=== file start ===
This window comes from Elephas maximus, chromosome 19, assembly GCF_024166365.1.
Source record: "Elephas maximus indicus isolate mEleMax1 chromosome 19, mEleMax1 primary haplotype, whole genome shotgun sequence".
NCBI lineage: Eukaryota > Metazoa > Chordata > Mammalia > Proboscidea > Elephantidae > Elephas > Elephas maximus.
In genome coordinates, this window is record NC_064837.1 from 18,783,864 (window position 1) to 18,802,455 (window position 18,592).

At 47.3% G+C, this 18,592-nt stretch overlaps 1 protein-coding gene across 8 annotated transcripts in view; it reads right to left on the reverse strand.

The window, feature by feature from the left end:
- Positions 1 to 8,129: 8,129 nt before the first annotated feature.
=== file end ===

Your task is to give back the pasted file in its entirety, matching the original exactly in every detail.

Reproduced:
This window comes from Elephas maximus, chromosome 19, assembly GCF_024166365.1.
Source record: "Elephas maximus indicus isolate mEleMax1 chromosome 19, mEleMax1 primary haplotype, whole genome shotgun sequence".
NCBI lineage: Eukaryota > Metazoa > Chordata > Mammalia > Proboscidea > Elephantidae > Elephas > Elephas maximus.
In genome coordinates, this window is record NC_064837.1 from 18,783,864 (window position 1) to 18,802,455 (window position 18,592).

At 47.3% G+C, this 18,592-nt stretch overlaps 1 protein-coding gene across 8 annotated transcripts in view; it reads right to left on the reverse strand.

The window, feature by feature from the left end:
- Positions 1 to 8,129: 8,129 nt before the first annotated feature.